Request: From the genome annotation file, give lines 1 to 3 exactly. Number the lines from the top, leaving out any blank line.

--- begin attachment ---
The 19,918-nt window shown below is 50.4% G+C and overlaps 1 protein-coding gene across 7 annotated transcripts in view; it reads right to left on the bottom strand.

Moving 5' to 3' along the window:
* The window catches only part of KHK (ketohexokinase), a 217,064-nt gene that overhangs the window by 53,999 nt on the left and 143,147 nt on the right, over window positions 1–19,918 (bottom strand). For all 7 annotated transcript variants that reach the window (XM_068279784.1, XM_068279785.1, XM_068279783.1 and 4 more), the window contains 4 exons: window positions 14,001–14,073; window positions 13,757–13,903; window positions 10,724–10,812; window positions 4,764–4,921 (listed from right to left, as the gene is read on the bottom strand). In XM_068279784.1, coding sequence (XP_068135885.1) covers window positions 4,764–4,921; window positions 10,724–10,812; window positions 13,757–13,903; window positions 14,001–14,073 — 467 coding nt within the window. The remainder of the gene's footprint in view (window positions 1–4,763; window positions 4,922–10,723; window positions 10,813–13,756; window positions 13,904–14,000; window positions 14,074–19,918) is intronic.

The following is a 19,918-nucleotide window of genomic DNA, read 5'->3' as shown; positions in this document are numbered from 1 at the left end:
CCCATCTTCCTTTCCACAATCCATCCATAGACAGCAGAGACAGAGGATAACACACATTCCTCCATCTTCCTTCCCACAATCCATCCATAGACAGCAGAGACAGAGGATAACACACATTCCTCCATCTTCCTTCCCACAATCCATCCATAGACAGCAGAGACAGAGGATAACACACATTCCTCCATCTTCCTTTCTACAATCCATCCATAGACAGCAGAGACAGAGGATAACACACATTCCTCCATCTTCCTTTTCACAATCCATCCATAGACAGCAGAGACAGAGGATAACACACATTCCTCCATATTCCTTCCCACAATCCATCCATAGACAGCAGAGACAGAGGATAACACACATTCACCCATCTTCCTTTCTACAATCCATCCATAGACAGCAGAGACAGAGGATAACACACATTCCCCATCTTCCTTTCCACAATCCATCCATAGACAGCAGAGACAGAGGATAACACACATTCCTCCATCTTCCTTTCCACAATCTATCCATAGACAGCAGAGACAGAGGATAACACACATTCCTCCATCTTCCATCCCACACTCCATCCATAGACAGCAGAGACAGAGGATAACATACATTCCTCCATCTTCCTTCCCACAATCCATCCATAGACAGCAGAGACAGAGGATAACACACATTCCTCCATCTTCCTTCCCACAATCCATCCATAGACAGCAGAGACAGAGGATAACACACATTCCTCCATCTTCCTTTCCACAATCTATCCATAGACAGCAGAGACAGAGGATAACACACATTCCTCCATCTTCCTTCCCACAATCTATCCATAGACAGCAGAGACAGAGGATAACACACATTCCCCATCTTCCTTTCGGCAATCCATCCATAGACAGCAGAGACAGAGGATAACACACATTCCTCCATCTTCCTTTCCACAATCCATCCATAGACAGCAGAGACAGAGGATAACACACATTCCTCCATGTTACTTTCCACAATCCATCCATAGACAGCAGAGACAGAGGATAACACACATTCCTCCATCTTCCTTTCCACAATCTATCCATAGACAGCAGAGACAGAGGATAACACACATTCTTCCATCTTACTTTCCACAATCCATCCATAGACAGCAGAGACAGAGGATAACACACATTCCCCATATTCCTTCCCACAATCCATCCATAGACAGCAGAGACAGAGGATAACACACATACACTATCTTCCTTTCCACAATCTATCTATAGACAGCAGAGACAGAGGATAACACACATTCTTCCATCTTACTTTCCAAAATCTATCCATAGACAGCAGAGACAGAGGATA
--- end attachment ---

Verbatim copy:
The 19,918-nt window shown below is 50.4% G+C and overlaps 1 protein-coding gene across 7 annotated transcripts in view; it reads right to left on the bottom strand.

Moving 5' to 3' along the window:
* The window catches only part of KHK (ketohexokinase), a 217,064-nt gene that overhangs the window by 53,999 nt on the left and 143,147 nt on the right, over window positions 1–19,918 (bottom strand). For all 7 annotated transcript variants that reach the window (XM_068279784.1, XM_068279785.1, XM_068279783.1 and 4 more), the window contains 4 exons: window positions 14,001–14,073; window positions 13,757–13,903; window positions 10,724–10,812; window positions 4,764–4,921 (listed from right to left, as the gene is read on the bottom strand). In XM_068279784.1, coding sequence (XP_068135885.1) covers window positions 4,764–4,921; window positions 10,724–10,812; window positions 13,757–13,903; window positions 14,001–14,073 — 467 coding nt within the window. The remainder of the gene's footprint in view (window positions 1–4,763; window positions 4,922–10,723; window positions 10,813–13,756; window positions 13,904–14,000; window positions 14,074–19,918) is intronic.